By BRENDA BOUW
Monday, April 22, 2019
Ontario small businesses that rely on research and development tax incentives to help grow their companies are concerned that a review launched by the province's Progressive Conservative government could mean a rollback of the popular credits.
The Ontario budget tabled earlier this month says the province will examine the Ontario Innovation Tax Credit (OITC) "as well as other R&D tax incentives."
Companies doing R&D in Ontario can apply for the OITC in addition to the Ontario Research and Development Tax Credit (ORDTC), alongside the federal scientific research and experimental development (SR&ED) investment tax credit, commonly referred to as "shred."
The Ontario budget states that small to medium-sized companies eligible to claim the 8-per-cent OITC credit may also receive the 3.5-per-cent ORDTC and the 35-per-cent SR&ED investment tax credit for the same expenditures. The province said in the budget that its review "will consider the appropriate level of R&D tax support for business, taking into account research findings on the cost and benefits of R&D tax credits."
Bryan Watson of Flow Ventures, a Toronto-based consulting firm that helps companies file for various government incentives, said "[the review] has folks worried." He added that the program is "a huge part of what helps companies scale."
The concern is sparked by a footnote in that section of the budget that cites a research paper by John Lester, executive fellow at the University of Calgary's School of Public Policy. He argues that a high subsidy rate for smaller companies can be counter-productive by encouraging lowquality R&D projects.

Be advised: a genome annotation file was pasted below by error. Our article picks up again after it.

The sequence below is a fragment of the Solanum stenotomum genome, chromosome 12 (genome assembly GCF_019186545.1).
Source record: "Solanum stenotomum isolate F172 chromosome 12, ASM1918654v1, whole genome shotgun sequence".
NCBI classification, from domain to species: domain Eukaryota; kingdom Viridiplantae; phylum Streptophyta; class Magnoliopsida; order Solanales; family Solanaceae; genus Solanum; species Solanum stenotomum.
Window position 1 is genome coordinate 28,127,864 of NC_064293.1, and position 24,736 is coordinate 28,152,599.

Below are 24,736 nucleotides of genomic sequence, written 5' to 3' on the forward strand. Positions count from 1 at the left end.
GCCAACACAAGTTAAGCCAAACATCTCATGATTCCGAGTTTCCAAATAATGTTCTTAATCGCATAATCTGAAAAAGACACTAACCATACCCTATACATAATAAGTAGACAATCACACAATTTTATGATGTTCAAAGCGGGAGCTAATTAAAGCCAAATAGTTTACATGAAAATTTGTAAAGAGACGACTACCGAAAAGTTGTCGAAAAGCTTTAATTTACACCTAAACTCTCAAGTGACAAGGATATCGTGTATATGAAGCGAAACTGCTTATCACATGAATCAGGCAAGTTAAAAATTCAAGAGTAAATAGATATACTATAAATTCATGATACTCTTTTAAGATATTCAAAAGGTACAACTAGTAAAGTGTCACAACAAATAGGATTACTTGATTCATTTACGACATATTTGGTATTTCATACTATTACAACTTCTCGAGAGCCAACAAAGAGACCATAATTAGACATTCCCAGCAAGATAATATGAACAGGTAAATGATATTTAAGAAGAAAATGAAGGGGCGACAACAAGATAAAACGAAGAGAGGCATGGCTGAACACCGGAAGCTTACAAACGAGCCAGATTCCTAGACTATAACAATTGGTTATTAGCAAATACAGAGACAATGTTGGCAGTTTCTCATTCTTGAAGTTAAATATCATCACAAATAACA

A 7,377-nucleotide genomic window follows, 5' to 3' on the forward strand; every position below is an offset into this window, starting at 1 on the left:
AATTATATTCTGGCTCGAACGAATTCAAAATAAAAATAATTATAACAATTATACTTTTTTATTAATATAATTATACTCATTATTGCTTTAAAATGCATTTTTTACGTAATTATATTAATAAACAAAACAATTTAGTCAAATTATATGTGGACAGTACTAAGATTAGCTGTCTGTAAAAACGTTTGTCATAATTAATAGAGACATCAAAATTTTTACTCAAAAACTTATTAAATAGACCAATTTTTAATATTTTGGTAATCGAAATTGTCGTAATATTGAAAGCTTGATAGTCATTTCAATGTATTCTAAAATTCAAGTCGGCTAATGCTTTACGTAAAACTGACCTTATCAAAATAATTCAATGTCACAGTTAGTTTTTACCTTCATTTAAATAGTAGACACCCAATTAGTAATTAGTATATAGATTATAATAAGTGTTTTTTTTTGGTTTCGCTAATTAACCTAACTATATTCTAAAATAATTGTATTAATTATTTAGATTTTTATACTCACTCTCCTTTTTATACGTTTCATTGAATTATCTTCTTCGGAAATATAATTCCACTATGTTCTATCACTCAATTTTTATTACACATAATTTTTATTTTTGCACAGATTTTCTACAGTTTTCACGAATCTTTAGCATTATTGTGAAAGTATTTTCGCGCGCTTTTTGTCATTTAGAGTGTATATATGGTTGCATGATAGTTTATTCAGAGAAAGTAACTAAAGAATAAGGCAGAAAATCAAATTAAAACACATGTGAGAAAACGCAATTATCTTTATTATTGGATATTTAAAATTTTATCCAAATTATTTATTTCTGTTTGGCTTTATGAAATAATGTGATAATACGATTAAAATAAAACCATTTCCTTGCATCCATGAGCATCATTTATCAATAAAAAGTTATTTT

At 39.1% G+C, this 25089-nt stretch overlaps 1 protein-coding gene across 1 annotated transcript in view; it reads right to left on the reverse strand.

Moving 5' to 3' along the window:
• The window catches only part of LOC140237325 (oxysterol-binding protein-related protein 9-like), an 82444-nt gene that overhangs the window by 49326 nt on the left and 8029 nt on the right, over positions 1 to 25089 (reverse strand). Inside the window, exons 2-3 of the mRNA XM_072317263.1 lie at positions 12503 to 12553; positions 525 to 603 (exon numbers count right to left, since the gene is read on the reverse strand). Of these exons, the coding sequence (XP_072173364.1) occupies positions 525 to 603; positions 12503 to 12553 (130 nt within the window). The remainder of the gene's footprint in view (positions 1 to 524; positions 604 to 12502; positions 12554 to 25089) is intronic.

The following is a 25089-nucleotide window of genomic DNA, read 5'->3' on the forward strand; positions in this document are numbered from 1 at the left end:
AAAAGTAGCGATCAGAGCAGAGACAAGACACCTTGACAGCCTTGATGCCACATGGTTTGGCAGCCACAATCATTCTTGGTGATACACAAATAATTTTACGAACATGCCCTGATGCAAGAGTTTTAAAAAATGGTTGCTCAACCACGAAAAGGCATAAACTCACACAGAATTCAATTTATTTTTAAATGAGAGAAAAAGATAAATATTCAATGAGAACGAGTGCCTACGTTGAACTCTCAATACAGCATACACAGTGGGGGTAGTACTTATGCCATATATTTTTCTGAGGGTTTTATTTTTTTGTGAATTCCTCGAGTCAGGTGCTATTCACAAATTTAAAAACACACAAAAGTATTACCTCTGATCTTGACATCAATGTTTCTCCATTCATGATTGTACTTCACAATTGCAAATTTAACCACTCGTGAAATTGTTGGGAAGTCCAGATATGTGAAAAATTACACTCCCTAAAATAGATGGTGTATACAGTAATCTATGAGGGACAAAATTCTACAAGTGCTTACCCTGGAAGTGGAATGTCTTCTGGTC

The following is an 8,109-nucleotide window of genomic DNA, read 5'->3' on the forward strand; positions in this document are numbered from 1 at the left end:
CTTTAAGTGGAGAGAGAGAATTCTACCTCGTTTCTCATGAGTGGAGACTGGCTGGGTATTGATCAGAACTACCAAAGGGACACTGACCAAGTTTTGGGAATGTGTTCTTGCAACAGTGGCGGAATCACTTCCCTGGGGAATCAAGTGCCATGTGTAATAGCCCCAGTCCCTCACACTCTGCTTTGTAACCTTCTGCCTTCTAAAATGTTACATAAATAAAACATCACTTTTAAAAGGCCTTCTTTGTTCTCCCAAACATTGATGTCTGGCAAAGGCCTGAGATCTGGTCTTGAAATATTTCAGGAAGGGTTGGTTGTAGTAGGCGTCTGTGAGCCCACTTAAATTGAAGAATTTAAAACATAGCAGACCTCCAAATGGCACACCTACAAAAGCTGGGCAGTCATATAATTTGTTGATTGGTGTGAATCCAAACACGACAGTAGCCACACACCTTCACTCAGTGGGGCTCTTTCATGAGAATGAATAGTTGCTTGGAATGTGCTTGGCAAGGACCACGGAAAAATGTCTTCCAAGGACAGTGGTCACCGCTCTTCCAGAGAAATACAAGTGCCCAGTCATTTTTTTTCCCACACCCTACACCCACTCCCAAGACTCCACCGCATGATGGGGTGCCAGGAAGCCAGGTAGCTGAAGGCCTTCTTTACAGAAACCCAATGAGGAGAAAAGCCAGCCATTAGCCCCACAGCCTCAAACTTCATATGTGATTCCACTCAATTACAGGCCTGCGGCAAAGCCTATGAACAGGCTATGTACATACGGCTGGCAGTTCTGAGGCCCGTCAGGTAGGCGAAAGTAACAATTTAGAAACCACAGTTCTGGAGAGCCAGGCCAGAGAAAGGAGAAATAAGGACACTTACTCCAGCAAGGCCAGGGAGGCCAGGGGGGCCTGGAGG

"If my work is having any influence at all, it isn't going to motivate an increase in incentives for small business in general, or for R&D performed by small business," Mr. Lester said in an interview with The Globe and Mail. He said he wasn't notified that the government would cite his work, and only found out about it when contacted for this story.
His latest calculations show a small firm claiming the federal and provincial R&D tax credits, on average, received a 42.8-per-cent subsidy on its R&D activities in 2018. For firms also benefiting from the Industrial Research Assistance Program (IRAP), closer to 60 per cent of their project costs are paid for by governments.
The average subsidy rate for a large firm benefiting from federal and provincial tax credits is about 20 per cent, according to his analysis.
Mr. Lester says a more generous subsidy for R&D performed by small firms would be justified if it gen- r erated more benefits for society than R&D performed by larger firms, but his research shows that's not the case. In fact, they may generate less.
"Subsidizing R&D is good public policy, but when governments pick up more than around 25 per cent of the cost, I start getting nervous about it actually being a good investment for society," he says. Anything above that, and Mr. Lester says, "there's a substantial risk that economic performance will be harmed rather than helped."